Last year we wandered into the smallest tent at End Of The Road to check out a band we'd vaguely heard the name of only to find half the festival in there too, a sizeable hardcoe shouting for certain songs the rest of us didn't stand a chance of knowing. Clearly word had got out about The Wave Pictures, and it spread further after Instant Coffee Baby, a sumptuous, gorgeous album of literate three-piece indie pop beauty. Next weekend, all being well, we'll be seeing them at Indietracks; on August 4th they release the Just Like A Drummer EP, featuring five new tracks (supported by a gig at London Borderline on July 30th supported by A Classic Education), and are planning another album before the end of the year. Frontman David Tattersall took our questions.
You originally formed in Leicestershire, you're now associated with east London and I've got a track of yours on a Cardiff scene compilation. Can you clarify your story so far?
Yep. Franic Rozycki, the bass player, and myself grew up in a small village in Leicestershire called Wymeswold. We played music together for years. We then went to different universities. I went to Glasgow University and Franic went to an art college in Cardiff. Franic met Jonny Helm, the drummer, in Cardiff. We all completed our degrees to keep our parents happy, then moved together to London.
Is it odd to be talked about as an exciting new band ten years in?
It’s a little odd to be talked about at all. You realize very quickly that what you actually do doesn’t affect people as much as what they read about you. There’s a huge gap between reality and perception. Baudrillard was right! I can’t spell his name, but he was right anyway. I suppose something that I personally can’t relate to is the idea that ‘exciting’ and ‘new’ are words that have to go together. I read it a lot, but it seems to me that there are a lot of ‘exciting old’ things. Maybe The Wave Pictures are an ‘exciting old band’. Maybe people could just be excited because we’re exciting and it wouldn’t really matter how long we had been exciting for. Anyway, yes it is weird. But I’m happy about anything that means people hear the music we have made.
As someone brought up in Oadby, I can empathise with the writing from the perspective of village just outside large Leicestershire town. Do you think you're inspired by that kind of small town ennui?
It’s quite likely. I lived in Wymeswold, which has an almost entirely white population of a little under a thousand, until I was nineteen. I didn’t realize how unusual it was. There truly was and is absolutely nothing to do there except go to the pub. I was lucky in that I had some friends and we played football constantly, twice a day. When we got a little older we started playing music. But I’m sure it means that I’m ignorant of a lot of things and probably a bit of a day dreamer. I think there’s something to be said for referring to the small town experience in songs, though. There’s a lot of good country music that refers to small town people, and Bruce Springsteen does it a lot too. There’s something interesting about the places that are far away from the epicenters of activity - the big cities.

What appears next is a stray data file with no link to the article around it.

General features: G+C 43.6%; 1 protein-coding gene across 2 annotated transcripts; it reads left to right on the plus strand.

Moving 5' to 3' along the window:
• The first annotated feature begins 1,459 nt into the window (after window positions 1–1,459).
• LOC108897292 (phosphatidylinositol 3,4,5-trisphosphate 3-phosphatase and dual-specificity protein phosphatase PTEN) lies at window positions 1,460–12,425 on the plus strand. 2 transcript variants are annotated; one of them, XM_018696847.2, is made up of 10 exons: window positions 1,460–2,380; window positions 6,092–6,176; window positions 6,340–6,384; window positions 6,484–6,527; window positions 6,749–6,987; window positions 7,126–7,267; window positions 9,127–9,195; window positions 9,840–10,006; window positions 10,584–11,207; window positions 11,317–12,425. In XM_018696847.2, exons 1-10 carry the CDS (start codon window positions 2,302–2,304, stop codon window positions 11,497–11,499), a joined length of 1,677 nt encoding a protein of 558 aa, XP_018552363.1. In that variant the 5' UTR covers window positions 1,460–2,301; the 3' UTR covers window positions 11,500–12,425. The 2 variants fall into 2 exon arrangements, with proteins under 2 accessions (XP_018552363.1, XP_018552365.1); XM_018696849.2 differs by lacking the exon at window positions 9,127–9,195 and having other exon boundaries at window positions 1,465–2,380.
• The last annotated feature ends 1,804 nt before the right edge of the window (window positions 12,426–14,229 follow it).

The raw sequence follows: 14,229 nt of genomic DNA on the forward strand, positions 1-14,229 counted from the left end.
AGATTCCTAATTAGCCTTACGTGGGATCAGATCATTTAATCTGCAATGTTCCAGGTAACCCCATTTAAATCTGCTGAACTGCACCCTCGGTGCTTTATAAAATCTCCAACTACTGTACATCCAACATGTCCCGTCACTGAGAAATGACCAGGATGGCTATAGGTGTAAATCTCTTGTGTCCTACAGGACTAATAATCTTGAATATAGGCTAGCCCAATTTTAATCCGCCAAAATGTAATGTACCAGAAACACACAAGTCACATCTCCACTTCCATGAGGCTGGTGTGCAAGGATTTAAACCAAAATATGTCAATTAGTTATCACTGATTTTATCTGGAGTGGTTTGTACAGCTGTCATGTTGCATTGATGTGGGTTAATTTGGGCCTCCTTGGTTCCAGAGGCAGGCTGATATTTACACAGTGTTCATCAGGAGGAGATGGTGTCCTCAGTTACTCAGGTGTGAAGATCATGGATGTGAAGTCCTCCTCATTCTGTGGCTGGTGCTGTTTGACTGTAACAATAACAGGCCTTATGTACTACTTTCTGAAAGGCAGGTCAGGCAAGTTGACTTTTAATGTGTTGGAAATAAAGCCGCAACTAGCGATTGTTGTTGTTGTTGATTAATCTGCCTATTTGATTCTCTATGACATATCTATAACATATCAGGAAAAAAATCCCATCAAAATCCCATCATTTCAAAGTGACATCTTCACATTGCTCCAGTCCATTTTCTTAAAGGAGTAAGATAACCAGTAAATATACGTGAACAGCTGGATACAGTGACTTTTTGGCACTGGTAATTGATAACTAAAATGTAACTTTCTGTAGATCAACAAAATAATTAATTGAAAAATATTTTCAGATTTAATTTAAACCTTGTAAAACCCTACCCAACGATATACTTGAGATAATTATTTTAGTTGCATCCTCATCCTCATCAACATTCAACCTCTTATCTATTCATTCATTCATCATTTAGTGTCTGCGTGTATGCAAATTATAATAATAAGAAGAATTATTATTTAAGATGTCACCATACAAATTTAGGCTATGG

How did the connections and collaborations with Herman Dune, John Darnielle and Darren Hayman come about?
Herman Dune were a band that I very much admired six or seven years ago. They were a John Peel band, great guitarists and singers. I gave them a CDR of The Wave Pictures after one of their shows a million years ago. They liked it and got in touch and I went and played on a John Peel session with them and did a tour with them. I’ve played with them over and over again since then. I still love their music. Now Andre has left the band and he records as Stanley Brinks and I love his music too. I just spent the last week with him in fact, he’s a good friend. He also records with a really great French singer called Freschard. David and Neman have carried on the band ‘Herman Dune’ and are still doing good stuff too.
Darren Hayman is also a friend, he lives up the road from me. I was a huge Hefner fan back in the day, but I really think he’s doing the best work of his career now as a solo artist. I play with him in a bad called Hayman, Watkins, Trout and Lee. I met Darren through Simon Trought, who records both The Wave Pictures and Darren Hayman in his Soup Studio underneath The Duke of Uke on Hanbury Street, East London.
John Darnielle I don’t know in at all the same way as Darren or Stanley Brinks or Herman Dune. I admire many of John Darnielle’s records and he’s good company, but we’re not mates or anything. I enjoyed the time I spent recording and playing music with him. Good song lyrics seem to flow straight out of his brain and down his arm and onto the page. And he can sing too. That recording session we did with John Darnielle was six years ago. It came about because we were invited by Herman Dune to a festival. We were on a bill with people like Daniel Johnston, Rachel Lipson, Jeff Lewis and The Mountain Goats. There was a whole week of recording before the gigs started too.